Language Development in Internationally Adopted Children
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General Information and Resources
on Language Development in International Adoption:
Language development guidelines for children adopted
internationally broken out by ages (0-12 months; 13-18 months;
19-24 months; and 25-30 months)
- MLJ Adoptions has a great article about language loss and learning in children adopted internationally.
Development In Internationally Adopted Children" is a 2004
article that discusses the stuggled that adopted children from
China face in language development.
The Center for Adoption Medicine has a great
list of resources related to language development in adoptive
to do if you suspect your child is not acquiring language fast
enough or has a language delay.
"Language Outcomes of Internationally Adopted
School-Aged Children", published in the 2009 International
Adoption Project Newsletter, is a preliminary report on the
findings about language development, and about hearing loss issues
with children adopted internationally.
Language Development in Internationally Adopted
Children is a good website. The site is sponsored by Towson
University and provides information on how language develops in
internationally adopted kids, the impact of institutional life on
language development, questions parents can ask, and what you can
do to help language development.
Language and Memory Project This is an ongoing
study by the Minnesota International Adoption Project. In the fall
of 2007 they reported preliminary findings that age of adoption
and duration of time spent in institutional care (e.g. orphanage
care) impact an internationally adopted children’s language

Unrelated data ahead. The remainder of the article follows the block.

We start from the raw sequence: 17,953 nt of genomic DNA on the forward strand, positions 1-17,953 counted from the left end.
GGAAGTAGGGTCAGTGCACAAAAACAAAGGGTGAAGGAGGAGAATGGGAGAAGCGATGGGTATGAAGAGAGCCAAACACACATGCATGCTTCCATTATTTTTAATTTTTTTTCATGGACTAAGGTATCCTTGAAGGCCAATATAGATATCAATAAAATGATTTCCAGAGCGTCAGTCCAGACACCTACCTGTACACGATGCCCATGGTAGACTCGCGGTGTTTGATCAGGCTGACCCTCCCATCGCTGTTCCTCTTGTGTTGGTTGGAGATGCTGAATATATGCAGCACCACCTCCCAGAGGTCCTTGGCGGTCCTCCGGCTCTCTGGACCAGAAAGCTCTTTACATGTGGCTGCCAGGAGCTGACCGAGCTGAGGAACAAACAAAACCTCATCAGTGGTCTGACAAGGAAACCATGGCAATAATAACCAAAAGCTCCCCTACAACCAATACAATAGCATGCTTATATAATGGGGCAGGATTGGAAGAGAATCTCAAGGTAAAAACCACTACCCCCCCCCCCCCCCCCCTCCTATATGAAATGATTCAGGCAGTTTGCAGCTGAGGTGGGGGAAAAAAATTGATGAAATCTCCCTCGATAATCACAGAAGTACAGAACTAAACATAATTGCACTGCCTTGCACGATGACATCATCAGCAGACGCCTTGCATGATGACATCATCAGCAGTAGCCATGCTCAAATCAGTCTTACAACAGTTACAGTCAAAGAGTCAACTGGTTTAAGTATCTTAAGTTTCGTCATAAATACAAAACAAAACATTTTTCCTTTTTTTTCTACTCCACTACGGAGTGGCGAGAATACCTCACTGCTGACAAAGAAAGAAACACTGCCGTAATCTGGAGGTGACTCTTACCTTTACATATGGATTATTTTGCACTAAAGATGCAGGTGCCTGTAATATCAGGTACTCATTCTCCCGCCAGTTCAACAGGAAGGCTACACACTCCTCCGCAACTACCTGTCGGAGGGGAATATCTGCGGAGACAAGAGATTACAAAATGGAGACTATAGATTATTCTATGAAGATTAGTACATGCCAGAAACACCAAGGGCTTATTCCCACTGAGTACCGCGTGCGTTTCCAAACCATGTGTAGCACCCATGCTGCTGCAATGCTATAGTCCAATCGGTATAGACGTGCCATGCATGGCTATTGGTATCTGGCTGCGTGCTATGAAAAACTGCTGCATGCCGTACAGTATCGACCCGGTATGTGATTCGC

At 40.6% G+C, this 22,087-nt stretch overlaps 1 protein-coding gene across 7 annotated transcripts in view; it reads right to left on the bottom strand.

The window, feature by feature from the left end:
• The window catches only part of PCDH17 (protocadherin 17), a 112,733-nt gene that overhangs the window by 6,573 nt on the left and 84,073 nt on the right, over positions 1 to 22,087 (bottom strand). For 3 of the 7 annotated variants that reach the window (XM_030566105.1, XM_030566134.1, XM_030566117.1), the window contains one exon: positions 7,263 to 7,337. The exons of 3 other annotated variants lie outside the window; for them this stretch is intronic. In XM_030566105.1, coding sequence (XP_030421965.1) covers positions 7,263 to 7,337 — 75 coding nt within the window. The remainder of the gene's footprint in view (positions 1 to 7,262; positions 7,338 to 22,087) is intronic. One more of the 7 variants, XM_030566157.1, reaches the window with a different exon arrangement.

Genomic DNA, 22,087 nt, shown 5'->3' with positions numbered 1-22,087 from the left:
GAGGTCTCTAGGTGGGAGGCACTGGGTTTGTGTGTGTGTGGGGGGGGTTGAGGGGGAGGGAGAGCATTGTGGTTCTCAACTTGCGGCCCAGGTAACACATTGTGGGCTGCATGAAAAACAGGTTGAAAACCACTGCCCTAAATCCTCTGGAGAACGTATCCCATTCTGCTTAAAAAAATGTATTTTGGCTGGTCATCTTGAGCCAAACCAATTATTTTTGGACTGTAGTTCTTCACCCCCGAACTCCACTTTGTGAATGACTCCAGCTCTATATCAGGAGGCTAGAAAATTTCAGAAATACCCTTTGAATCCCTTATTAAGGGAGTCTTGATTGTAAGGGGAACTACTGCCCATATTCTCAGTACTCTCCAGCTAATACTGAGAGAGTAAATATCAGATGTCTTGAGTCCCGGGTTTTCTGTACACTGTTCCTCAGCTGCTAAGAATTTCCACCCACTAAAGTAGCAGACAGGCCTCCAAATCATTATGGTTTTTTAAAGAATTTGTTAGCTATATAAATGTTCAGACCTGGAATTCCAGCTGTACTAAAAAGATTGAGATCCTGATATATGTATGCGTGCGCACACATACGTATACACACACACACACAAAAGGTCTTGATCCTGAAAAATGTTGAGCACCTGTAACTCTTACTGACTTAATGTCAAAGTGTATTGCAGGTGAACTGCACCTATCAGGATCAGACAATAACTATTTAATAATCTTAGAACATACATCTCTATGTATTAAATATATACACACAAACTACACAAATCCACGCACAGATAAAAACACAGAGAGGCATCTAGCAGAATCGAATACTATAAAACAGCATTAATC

skills during the school-age years.
Harvard University Study of Language Development in
Internationally Adopted Children Harvard is studying the
language development of kids adopted internationally and has
published two reports that are available online.
The Boston Globe summarized some fascinating research
on language acquisition in internationally adopted kids in an
article titled "Adoptees offer clues on skills of language
development". Harvard researchers have been studying language
acquisition of internationally adopted kids. They have found that
these adopted children learn English in the same sequence as
babies: starting with single words and progressing to word
combination and complex grammar. The believe that it is the nature
of language itself that dictates how it is learned and by observing
the patterns of how children adopted from abroad acquire English,
they can develop new and better ways to teach language. Feb.
Beyond Baby Talk: From Sounds to Sentences, A
Parent's Complete Guide to Language Development by
Drs. Kenn Apel and Julie Masterson. A guide to how children acquire
language from birth to age five. This would be a general
informational book and is not intended as a guide for language
delayed kids, but can help you understand "normal" language
First Signs is a fabulous first-stop website if
you have concerns that your child is not developing normally. First
Signs is dedicated to educating parents and professionals about the
early warning signs of autism and related developmental and
behavioral disorders, as well as learning disabilities. This site
covers early warning signs, screenings, and treatment. As a bonus
they also have a nifty page on understanding your insurance
coverage. Great site!
The Parents Guide to Speech and Language
Problems by Debbie Feit. This is a good starting place to
understand language disorders and what you can do. She lists
resources as well.
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